Round Up: Birds: Masters of Air, Land, and Water

There’s an old adage in the bird-watching world: “If the bird and the book disagree, believe the bird.” These intelligent creatures have evolved to successfully occupy nearly every earthly habitat. They do things that surprise and delight us, and the more we watch and pay attention to them, the more we realize how smart, capable, and adaptable they are. There are aspects of their lives that are driven by genetic memory and instinct, but much of what they do reflects learned behaviors. They are experiential creatures that apply their daily observations to accumulate a store of knowledge and judgments, enabling them to master the air, land, and water.

The universal trait among this group of living vertebrates is that they all have feathers. They also all lay eggs, however, this is not unique to birds, as many other creatures lay eggs too, including most reptiles and amphibians, and many insects. Most birds can fly, although some do not, either because they’re too large — like the ostrich and emu — or because they’ve evolved to use their wings to propel themselves in the water instead, like penguins. And some evolved into flightless birds because they had no land predators, like most birds native to New Zealand. A few other vertebrates can fly, such as bats, and of course, most other vertebrates can swim. So for birds, it’s the feathers that distinguish them.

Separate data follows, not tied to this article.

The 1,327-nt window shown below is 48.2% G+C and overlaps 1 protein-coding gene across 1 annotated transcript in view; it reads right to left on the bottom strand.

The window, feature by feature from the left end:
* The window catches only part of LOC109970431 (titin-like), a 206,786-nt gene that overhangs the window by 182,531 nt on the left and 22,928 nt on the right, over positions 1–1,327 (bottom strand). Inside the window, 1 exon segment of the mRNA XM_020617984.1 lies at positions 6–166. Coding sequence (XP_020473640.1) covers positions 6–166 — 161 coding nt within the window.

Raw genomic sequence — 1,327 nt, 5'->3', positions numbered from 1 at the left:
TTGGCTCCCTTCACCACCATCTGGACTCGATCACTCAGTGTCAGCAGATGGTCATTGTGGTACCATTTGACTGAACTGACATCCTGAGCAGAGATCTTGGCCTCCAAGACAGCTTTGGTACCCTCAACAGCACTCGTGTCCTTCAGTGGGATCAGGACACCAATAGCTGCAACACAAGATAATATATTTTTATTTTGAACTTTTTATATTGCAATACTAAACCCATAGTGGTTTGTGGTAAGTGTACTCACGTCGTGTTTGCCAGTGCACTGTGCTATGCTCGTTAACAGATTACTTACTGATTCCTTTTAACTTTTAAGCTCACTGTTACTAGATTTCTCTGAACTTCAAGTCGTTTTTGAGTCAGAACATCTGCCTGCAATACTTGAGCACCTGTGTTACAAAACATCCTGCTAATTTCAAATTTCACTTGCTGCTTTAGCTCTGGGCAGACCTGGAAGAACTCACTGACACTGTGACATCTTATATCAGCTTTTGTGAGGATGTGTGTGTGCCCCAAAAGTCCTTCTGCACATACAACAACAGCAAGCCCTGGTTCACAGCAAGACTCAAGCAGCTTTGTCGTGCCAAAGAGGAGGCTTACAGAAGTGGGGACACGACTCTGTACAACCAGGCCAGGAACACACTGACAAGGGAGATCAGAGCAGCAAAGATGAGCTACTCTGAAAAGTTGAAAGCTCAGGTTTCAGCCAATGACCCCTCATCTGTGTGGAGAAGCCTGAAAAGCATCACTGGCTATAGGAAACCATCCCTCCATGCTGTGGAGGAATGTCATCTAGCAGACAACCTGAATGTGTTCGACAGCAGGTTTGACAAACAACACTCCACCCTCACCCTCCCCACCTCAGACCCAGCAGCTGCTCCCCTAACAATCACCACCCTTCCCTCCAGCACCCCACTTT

Birds live and prosper on every continent. They have adapted to the extremes of different climates, from the brutal cold of Antarctica to the baking heat of interior deserts, and the traits of different species in different surroundings are a wonder: Emperor penguins dive nearly a quarter-mile deep in the ocean to feed on squid and crustaceans; bar-headed geese migrate annually in the death zone over the Himalayan mountains; albatross can remain airborne for up to six years until they finally touch down to nest and lay eggs; hummingbirds can fly upside down and migrate thousands of miles with energy requirements that are equivalent to eating a quarter of their body weight every day; some owls can see with only a couple of photons of light (by comparison, humans need thousands); and some birds appear to navigate using magnetic information originating from the North and South poles.

Excerpted from Birds: Masters of the Air, Land & Water, photographer Tom Murphy’s latest coffee table book (Crystal Creek Press) that’s designed for bird lovers everywhere.


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